6. What might the grandmother symbolize for the speaker? (What makes the grandmother so important to the speaker?) 

7. Finish this statement:  One of the things the author seems to be saying in this story is ______________. (theme)

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02.03.01

02.03.02

teacher-scored 12 points possible 15 minutes

Assessment Rubric:

Content   Each question answered completely and in a way that shows knowledge and understanding of the selection.   /4  
Clarity   Writing is clear, focused & well organized—didn’t give me any “huh?” moments.   /4  
Conventions   No significant errors in grammar, usage, punctuation or spelling.   /4  

Pacing: complete this by the end of Week 3 of your enrollment date for this class.


02.04.00 - SKILL BUILDER - PUNCTUATING DIALOGUE

Before we get to the next activity, let us review one of the requirements: dialogue.

One way to make your writing come alive is through dialogue. Dialogue can add detail, depth, and interest to your writing—it lets the reader be a part of the experience instead of just hearing about it.

For example, look at the two writing sections below. The first one is okay, but the second one is much more interesting to read.

She was too poor to afford things like pink-sparkled slippers, but I begged my mom for them anyway.

 

“But why?” I sniveled. “You never buy me anything new!” I knew why, but I had never seen such beautiful shoes in my life.

She glanced at the pink, sparkling, slippers and sighed. “Please honey, you know I only have enough for the bread and eggs.”

“But Mom, pleeeaase.”

She shuffled to the isle. “Maybe we can get them another time,” she offered. But we both knew there wouldn’t be another time.

02.04.01

02.04.02

teacher-scored 8 points possible 30 minutes

Punctuating dialogue can be tricky, so first, click on the “punctuating dialogue” and the "punctuation with quotation marks" links provided for a short review.

Then, to finish this activity, I’d like you to craft an argument between two people—it could be an argument you’ve actually experienced or one that is totally fabricated. Each person in the dialogue needs to have at least three things to say, and you must use at least one comma, one question mark, and one exclamation point.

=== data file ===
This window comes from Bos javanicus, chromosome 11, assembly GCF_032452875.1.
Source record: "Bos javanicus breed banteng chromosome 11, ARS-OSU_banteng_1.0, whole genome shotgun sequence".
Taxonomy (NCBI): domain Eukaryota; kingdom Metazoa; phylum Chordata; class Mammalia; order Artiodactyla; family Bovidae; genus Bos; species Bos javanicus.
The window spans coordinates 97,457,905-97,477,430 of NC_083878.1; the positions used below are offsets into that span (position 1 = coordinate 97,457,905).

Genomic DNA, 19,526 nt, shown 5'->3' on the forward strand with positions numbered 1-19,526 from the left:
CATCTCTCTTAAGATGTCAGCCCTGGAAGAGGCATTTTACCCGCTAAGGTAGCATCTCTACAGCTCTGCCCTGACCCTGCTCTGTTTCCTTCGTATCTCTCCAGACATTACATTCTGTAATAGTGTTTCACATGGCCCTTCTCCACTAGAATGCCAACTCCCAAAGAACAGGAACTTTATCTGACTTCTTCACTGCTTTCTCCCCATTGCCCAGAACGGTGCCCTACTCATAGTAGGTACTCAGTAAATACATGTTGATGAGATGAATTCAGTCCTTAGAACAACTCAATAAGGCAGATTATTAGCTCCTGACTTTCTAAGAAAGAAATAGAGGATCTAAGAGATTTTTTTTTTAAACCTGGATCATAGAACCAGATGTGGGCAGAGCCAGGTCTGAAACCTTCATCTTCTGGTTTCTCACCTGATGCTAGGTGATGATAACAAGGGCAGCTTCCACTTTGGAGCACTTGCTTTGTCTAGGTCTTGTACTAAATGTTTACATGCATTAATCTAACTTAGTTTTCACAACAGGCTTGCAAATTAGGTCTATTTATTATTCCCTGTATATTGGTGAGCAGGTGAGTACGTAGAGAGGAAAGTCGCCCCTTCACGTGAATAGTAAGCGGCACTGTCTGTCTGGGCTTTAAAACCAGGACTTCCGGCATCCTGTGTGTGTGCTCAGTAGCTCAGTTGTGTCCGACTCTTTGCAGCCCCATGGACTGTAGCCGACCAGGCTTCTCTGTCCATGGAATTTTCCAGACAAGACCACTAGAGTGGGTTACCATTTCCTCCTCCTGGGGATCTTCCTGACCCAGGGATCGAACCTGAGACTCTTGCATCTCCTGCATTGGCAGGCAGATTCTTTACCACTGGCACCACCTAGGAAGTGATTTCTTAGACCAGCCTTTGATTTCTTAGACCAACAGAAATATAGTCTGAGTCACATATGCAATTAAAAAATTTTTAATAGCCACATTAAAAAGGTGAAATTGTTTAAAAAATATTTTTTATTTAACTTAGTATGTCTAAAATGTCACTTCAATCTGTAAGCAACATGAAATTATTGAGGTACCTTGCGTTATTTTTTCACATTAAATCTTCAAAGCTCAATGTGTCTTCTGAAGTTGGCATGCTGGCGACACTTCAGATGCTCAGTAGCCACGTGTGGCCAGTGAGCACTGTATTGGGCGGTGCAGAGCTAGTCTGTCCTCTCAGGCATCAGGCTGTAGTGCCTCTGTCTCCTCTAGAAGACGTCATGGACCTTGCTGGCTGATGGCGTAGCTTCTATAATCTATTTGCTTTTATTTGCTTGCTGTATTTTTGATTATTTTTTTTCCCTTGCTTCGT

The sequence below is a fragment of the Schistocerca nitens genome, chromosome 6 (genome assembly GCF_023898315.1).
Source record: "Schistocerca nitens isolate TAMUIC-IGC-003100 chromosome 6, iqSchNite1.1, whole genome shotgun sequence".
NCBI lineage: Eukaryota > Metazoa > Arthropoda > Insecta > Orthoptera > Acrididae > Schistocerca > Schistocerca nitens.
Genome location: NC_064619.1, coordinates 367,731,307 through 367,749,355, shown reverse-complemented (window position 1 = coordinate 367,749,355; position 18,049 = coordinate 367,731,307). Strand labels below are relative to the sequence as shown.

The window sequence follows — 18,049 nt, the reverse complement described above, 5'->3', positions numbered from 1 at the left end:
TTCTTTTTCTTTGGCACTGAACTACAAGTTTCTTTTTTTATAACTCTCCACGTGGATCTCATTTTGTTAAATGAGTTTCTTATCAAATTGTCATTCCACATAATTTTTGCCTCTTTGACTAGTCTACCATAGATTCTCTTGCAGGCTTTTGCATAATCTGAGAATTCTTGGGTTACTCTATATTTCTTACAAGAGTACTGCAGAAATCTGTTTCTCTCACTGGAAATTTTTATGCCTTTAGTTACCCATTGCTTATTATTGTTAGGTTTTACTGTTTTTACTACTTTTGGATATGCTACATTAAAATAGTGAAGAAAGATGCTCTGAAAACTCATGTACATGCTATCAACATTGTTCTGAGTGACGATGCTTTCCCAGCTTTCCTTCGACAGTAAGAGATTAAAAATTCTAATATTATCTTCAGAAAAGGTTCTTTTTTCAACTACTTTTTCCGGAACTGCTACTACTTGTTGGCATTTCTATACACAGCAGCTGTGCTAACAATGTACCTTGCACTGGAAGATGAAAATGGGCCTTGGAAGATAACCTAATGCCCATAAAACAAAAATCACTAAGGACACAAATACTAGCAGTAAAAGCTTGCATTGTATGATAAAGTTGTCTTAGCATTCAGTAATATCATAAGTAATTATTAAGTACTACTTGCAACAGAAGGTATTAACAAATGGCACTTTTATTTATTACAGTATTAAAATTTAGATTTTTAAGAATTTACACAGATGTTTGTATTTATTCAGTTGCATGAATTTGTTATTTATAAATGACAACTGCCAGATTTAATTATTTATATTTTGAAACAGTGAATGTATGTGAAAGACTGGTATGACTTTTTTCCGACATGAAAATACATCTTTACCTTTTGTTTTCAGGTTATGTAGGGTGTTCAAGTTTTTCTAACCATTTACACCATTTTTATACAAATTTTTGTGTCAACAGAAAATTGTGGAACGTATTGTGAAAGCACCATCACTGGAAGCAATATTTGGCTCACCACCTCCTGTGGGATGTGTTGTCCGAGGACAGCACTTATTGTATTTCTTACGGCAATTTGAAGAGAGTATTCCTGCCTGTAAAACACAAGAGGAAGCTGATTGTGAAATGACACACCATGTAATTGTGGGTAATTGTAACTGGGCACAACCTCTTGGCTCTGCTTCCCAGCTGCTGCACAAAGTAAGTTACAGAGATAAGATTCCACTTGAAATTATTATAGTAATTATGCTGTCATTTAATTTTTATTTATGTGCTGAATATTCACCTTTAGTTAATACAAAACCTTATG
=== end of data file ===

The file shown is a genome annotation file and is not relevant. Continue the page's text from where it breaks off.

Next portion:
Assessment Rubric:

Content   The requirements detailed in the instructions have been met.   /4  
Conventions   Dialogue is punctuated correctly.   /4  

Pacing: complete this by the end of Week 4 of your enrollment date for this class.


02.05.00 - FAMILY INTERACTION ESSAY

For this assignment, I’d like you to think about the people in your family and your relationships with them.

In an essay, I’d like you to describe a specific interaction you have had with a member of your family who is (or has been) a significant part of your life. Before you begin to write, you may want to spend some time brainstorming. Think about people in your family--a parent or step-parent, sibling, grandparent, aunt, uncle or cousin. Identify someone you believe has significantly influenced your life. Then, remember specific interactions you have had with that person (for example, a fishing trip, a cooking lesson, or Christmas morning when you were ten). Then narrow your list of interactions to one (or maybe two) that best reveals your relationship with this person. The interaction need not be a dramatic one. An experience that does not seem earthshattering at the time can leave a lasting impression when you have thought it through.

Your essay should lead your readers to gain insight into why this person is important in your life. This insight is the main idea or thesis of the paper. After you have chosen the “interaction,” between you and this person, describe the scene and participants so that readers can visualize them. Remember to use an "inductive" narrative structure and to use dialogue to make the participants come alive for your readers.

As an alternative to a single, specific interaction, you may choose to identify a ritual or activity that occurs frequently (fixing Thanksgiving dinner or a summer family reunion) and describe that interaction as it typically occurs.  You may also want to jot down some notes about what the person looked like, the setting of the event, your state of mind when the interaction took place, and your state of mind after reflecting on the interaction. Choose the details you wish to use and expand upon in order to develop your essay. Each paragraph should contribute to the development of the main idea, so that the reader is led to the conclusions you wish to establish about this family member and why he or she is significant to you.